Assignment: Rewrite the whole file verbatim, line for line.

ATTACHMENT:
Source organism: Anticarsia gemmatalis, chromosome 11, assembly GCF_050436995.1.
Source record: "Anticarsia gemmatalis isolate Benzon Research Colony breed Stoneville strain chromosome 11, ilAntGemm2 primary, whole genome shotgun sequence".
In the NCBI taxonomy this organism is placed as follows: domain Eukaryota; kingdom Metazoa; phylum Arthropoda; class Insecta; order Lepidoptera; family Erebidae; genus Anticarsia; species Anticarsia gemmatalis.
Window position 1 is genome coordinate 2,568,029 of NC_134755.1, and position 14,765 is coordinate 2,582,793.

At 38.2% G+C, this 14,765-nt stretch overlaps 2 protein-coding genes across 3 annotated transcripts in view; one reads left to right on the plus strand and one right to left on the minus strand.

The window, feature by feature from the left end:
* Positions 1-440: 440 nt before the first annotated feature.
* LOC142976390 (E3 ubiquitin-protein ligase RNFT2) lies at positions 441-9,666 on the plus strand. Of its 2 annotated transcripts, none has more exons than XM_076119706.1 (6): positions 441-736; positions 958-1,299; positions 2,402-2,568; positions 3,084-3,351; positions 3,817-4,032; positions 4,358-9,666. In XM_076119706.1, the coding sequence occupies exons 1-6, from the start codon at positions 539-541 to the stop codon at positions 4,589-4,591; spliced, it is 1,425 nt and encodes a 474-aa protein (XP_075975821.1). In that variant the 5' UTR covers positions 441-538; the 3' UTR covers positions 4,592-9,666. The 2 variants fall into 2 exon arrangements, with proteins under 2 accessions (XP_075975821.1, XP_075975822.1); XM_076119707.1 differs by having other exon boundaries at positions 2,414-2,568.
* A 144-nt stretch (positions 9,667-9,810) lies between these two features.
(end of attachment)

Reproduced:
Source organism: Anticarsia gemmatalis, chromosome 11, assembly GCF_050436995.1.
Source record: "Anticarsia gemmatalis isolate Benzon Research Colony breed Stoneville strain chromosome 11, ilAntGemm2 primary, whole genome shotgun sequence".
In the NCBI taxonomy this organism is placed as follows: domain Eukaryota; kingdom Metazoa; phylum Arthropoda; class Insecta; order Lepidoptera; family Erebidae; genus Anticarsia; species Anticarsia gemmatalis.
Window position 1 is genome coordinate 2,568,029 of NC_134755.1, and position 14,765 is coordinate 2,582,793.

At 38.2% G+C, this 14,765-nt stretch overlaps 2 protein-coding genes across 3 annotated transcripts in view; one reads left to right on the plus strand and one right to left on the minus strand.

The window, feature by feature from the left end:
* Positions 1-440: 440 nt before the first annotated feature.
* LOC142976390 (E3 ubiquitin-protein ligase RNFT2) lies at positions 441-9,666 on the plus strand. Of its 2 annotated transcripts, none has more exons than XM_076119706.1 (6): positions 441-736; positions 958-1,299; positions 2,402-2,568; positions 3,084-3,351; positions 3,817-4,032; positions 4,358-9,666. In XM_076119706.1, the coding sequence occupies exons 1-6, from the start codon at positions 539-541 to the stop codon at positions 4,589-4,591; spliced, it is 1,425 nt and encodes a 474-aa protein (XP_075975821.1). In that variant the 5' UTR covers positions 441-538; the 3' UTR covers positions 4,592-9,666. The 2 variants fall into 2 exon arrangements, with proteins under 2 accessions (XP_075975821.1, XP_075975822.1); XM_076119707.1 differs by having other exon boundaries at positions 2,414-2,568.
* A 144-nt stretch (positions 9,667-9,810) lies between these two features.